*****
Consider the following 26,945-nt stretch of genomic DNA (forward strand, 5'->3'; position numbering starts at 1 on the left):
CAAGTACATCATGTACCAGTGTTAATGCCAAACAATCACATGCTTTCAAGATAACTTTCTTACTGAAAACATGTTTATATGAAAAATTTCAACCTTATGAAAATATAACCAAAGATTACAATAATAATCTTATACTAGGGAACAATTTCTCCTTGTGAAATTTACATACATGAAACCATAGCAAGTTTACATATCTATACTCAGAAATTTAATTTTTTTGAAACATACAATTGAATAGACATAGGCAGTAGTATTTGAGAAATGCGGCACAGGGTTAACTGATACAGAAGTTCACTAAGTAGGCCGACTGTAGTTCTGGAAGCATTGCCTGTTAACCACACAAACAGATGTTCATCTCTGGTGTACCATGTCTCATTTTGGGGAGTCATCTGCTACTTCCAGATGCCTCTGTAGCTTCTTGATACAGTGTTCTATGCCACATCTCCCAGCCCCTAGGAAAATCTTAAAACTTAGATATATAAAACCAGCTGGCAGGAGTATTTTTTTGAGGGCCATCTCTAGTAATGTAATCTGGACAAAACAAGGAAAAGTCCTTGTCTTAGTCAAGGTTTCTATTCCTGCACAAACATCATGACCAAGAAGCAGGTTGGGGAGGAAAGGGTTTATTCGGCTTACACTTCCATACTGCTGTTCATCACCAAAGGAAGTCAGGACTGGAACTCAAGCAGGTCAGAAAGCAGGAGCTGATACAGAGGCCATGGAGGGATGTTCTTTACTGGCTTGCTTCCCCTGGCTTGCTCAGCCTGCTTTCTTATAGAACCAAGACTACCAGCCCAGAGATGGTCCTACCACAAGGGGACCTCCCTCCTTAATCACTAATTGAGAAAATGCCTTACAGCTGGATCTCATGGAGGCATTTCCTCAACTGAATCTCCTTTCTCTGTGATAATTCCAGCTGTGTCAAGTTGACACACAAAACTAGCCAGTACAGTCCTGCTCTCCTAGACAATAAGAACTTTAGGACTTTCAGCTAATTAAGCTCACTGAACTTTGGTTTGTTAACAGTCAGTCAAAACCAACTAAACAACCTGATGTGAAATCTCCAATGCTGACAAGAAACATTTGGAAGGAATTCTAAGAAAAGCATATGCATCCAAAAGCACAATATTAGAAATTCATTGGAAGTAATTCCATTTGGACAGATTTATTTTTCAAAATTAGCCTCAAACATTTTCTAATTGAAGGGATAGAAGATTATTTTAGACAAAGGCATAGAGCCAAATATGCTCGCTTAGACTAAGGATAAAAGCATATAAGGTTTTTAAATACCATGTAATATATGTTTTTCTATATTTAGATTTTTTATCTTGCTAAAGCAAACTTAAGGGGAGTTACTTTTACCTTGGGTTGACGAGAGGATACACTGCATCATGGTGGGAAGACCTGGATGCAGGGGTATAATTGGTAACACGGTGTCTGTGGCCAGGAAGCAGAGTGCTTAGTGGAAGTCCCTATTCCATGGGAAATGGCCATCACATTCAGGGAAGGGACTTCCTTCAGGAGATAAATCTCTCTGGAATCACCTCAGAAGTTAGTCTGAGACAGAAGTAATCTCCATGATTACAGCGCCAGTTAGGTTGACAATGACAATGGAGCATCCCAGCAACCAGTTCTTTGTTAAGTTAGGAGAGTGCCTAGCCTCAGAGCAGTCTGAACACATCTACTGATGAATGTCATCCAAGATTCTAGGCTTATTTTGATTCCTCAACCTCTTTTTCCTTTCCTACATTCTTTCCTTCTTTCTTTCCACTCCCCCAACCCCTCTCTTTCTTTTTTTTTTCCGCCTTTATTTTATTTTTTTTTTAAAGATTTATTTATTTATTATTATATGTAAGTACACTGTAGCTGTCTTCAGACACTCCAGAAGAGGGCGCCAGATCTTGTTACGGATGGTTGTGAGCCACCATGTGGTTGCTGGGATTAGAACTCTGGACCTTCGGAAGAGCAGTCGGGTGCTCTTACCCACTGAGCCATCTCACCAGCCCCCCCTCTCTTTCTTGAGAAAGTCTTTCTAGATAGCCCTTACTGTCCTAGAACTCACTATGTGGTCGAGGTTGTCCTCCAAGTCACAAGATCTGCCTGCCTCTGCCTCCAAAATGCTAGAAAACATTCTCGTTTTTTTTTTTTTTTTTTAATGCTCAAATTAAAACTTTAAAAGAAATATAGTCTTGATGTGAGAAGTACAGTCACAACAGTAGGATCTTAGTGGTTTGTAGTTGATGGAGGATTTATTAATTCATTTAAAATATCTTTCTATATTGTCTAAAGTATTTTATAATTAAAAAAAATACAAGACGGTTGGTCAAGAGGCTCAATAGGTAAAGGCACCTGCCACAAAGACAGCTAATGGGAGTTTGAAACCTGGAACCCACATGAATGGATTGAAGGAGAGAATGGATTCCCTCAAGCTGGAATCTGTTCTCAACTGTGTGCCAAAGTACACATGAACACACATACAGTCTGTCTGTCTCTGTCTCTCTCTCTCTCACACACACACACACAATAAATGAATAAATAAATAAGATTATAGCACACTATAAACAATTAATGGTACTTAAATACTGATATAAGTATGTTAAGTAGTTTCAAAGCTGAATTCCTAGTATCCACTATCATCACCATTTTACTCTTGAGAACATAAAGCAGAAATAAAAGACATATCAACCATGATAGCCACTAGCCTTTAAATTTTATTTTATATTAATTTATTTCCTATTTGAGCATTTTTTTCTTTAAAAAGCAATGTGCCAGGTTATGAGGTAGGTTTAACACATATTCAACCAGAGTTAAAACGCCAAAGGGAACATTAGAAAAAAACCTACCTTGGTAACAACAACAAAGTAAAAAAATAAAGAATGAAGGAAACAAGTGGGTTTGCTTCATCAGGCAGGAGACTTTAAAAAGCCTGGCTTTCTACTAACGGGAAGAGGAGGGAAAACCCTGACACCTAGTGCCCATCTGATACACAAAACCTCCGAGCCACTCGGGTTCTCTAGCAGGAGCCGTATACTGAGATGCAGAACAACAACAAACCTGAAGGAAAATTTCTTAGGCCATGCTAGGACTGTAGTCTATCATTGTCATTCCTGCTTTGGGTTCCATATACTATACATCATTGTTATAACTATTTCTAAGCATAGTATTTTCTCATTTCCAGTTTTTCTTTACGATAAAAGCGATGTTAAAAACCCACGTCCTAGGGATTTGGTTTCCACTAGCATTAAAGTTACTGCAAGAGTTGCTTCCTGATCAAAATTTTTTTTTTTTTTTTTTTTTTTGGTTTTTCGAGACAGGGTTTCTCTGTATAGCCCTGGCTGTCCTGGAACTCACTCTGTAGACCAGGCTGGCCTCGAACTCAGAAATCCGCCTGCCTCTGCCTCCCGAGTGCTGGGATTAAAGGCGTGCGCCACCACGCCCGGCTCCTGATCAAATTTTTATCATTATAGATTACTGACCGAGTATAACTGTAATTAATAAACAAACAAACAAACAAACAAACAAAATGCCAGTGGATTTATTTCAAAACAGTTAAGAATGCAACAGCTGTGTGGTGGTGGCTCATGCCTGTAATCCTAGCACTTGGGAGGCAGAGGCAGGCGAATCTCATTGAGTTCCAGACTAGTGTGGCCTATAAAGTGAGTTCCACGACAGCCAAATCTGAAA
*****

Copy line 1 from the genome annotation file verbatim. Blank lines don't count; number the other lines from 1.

Consider the following 26,945-nt stretch of genomic DNA (forward strand, 5'->3'; position numbering starts at 1 on the left):